Elective Veterinary Surgeries & How to Help Avoid a Pet Pregnancy Crisis
The following are some explanations for some of the changes we have made during these unprecedented times and some advice on how you can help a new problem from arising. One major change is that all elective surgeries have been postponed at this time. Elective surgery is any surgery that is not necessary on an emergency basis, i.e. the patient will not die, be disfigured or suffer undue distress if the surgery is delayed.
Why have we decided to postpone elective surgeries?
The reasoning is two-fold:
- To reduce staffing at the clinic.
- In order to reduce the risk to our staff, we have decided to reduce the number of people in the clinic to the minimum needed for vital services. This is critical to doing our part to reduce transmission.
- It also means that in the event we do have a staff member fall ill, they and all in-contact staff can go into self-quarantine and we will have staff members who weren’t in contact with them who will be able to continue to provide care.
- To provide high-quality surgical monitoring requires either additional staff to be on-site or a compromise in the level of care we provide, neither of which are acceptable options at this time.
- To conserve medical supplies for the human medical professionals.
- If you turn on the news you will hear a lot of concern about a shortage of supplies such as masks, gloves, and gowns. All sterile surgeries here at Abbey also require surgical masks and sterile gloves, so if we continue to perform surgeries, as usual, we would essentially be competing with the human hospitals for these limited supplies (we have reusable, sterilizable cloth gowns).
- There would be two outcomes to this: either we use up our current supply and are unable to get more, and in the future, we are unable to perform a life-saving surgery such as foreign body removal because we used up all our supplies on spays and neuters; or, more concerning, if clinics continue to acquire and use these supplies instead of them going to hospitals, medical workers fall ill and die because they were unable to access proper personal protective equipment.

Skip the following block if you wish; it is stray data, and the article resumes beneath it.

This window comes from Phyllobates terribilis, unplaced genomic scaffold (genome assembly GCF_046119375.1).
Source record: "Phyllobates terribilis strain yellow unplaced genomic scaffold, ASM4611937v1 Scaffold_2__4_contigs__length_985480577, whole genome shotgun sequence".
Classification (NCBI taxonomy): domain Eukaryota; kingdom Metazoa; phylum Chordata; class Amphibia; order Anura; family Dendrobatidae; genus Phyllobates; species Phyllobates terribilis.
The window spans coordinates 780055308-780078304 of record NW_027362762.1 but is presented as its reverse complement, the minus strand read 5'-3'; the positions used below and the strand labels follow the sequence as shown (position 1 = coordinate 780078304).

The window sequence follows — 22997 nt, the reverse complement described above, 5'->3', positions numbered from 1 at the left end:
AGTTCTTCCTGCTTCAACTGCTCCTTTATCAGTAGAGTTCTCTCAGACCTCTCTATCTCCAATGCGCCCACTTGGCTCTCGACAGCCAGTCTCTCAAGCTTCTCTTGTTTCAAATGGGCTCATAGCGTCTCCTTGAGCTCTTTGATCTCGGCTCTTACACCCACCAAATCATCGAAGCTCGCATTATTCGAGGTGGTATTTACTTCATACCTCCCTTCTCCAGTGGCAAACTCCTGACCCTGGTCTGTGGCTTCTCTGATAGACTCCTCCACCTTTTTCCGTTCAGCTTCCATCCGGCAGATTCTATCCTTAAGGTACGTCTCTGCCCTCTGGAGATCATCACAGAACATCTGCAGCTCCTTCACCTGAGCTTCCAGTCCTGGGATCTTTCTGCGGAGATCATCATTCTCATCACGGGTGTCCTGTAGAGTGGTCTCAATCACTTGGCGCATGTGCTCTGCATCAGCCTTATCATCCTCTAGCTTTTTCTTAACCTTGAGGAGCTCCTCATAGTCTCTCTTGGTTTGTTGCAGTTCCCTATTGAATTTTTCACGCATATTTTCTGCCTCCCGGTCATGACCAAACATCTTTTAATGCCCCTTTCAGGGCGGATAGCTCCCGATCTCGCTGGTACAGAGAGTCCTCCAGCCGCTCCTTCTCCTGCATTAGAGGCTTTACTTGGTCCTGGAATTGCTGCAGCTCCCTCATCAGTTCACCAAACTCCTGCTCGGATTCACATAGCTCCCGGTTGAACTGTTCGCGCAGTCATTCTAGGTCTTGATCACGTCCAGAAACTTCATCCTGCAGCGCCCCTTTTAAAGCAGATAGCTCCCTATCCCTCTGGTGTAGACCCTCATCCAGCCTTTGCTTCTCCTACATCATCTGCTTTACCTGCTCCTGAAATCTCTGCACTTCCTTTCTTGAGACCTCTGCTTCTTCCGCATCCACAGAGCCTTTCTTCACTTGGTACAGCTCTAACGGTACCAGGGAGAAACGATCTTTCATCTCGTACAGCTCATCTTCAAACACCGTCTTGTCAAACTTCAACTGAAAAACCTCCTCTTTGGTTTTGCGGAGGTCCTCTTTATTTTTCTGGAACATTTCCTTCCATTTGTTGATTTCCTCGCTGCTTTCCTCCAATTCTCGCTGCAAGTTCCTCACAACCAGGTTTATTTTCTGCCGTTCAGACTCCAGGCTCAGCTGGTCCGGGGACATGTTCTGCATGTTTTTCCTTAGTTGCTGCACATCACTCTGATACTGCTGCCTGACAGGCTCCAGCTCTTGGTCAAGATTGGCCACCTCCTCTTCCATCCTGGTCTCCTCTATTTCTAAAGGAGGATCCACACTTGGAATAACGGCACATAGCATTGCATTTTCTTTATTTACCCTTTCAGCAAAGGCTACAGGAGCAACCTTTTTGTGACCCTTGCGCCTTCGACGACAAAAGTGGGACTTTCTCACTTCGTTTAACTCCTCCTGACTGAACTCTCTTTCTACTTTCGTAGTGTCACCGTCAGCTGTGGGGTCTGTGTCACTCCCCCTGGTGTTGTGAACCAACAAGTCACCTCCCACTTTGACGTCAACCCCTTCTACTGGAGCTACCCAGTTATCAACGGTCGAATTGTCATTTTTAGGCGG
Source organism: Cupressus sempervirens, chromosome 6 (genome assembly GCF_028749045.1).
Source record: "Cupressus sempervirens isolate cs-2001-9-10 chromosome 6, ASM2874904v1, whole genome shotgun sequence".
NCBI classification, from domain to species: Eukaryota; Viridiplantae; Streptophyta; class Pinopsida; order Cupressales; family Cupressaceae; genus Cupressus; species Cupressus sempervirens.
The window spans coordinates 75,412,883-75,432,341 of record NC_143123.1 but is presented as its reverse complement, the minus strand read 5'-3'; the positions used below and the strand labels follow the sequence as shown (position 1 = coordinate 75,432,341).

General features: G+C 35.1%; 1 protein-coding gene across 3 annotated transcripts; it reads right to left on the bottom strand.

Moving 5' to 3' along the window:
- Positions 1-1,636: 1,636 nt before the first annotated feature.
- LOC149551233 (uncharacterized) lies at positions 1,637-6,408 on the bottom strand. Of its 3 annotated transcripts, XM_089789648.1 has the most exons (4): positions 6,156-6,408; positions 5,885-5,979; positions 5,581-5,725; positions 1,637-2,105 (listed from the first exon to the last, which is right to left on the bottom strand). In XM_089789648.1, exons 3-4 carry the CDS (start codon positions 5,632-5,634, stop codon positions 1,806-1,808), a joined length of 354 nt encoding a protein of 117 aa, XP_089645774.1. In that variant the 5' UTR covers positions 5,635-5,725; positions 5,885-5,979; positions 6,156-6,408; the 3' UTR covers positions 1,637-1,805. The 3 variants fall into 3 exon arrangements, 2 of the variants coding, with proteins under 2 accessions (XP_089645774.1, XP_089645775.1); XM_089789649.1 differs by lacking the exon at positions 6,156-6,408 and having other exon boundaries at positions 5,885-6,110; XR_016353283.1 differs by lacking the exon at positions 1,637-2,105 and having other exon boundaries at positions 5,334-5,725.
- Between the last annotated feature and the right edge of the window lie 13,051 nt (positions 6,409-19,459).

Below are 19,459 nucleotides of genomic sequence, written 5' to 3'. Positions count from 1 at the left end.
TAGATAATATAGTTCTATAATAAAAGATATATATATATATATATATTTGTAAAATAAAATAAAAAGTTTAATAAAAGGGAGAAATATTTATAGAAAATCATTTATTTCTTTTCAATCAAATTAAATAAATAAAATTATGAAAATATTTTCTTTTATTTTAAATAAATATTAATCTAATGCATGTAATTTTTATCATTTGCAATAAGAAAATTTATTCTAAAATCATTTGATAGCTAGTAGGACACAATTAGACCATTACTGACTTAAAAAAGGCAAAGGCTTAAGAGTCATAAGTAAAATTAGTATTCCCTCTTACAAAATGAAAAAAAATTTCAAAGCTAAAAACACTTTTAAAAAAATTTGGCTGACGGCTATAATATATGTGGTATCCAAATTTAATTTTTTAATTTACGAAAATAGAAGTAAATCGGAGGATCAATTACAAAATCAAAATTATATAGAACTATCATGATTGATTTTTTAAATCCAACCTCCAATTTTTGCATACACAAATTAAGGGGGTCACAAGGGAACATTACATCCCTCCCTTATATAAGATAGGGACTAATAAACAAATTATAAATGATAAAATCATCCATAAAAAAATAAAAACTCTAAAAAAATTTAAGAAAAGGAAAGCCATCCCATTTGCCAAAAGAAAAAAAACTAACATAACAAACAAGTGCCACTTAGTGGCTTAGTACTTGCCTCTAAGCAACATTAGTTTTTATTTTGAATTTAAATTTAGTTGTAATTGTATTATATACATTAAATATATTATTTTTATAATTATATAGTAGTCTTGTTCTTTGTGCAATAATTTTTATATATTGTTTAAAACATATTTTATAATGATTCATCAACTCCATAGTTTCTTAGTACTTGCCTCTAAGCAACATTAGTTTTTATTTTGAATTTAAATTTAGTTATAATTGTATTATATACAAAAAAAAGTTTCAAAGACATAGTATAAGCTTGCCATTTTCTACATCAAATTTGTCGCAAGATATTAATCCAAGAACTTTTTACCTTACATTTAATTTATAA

- Both of these potential outcomes are just not acceptable to us at Abbey.
We will be continually re-evaluating our ability to safely and responsibly provide surgical services. Certain types of surgery require less sterile equipment than others (feline neuters for example), so we may be able to resume some types of procedures sooner than others. We will keep you updated as events progress.
Preventing a pet population crisis
This brings me to part two of this discussion: how YOU can help to prevent a pet population crisis from arising out of the existing human medical crisis. One of the most widely accepted reasons for spaying and neutering our pets is to avoid unwanted pregnancies. I will talk a little bit about dogs later, but my main emphasis will be on cats because, unfortunately, we are right at the start of cat breeding season.
Cats are seasonal breeders
Cats cycle and can become pregnant during ‘long light’ days, meaning from late winter/early spring until late summer. Most cats do not become sexually mature until after 6 months of age; depending on their date of birth some cats can breed at early as 4-5 months of age. The latter is most common in cats born in late summer who are reaching 4-5 months at the start of the next breeding season.
Female cats (Queens) are induced ovulators; the eggs are not released until she mates with a male (a Tom). The result is a very high conception rate after mating because the eggs are released only when there is a high chance sperm are also present. Queens in estrus (heat) are highly motivated to find a Tom. There are plenty of reports of indoor cats who normally won’t leave the house. Some cats will run outdoors or even escape through windows, in an attempt to follow their hormones. Queens who do not breed go into heat every 2-3 weeks, giving plenty of chances to become pregnant if not successful on previous heats.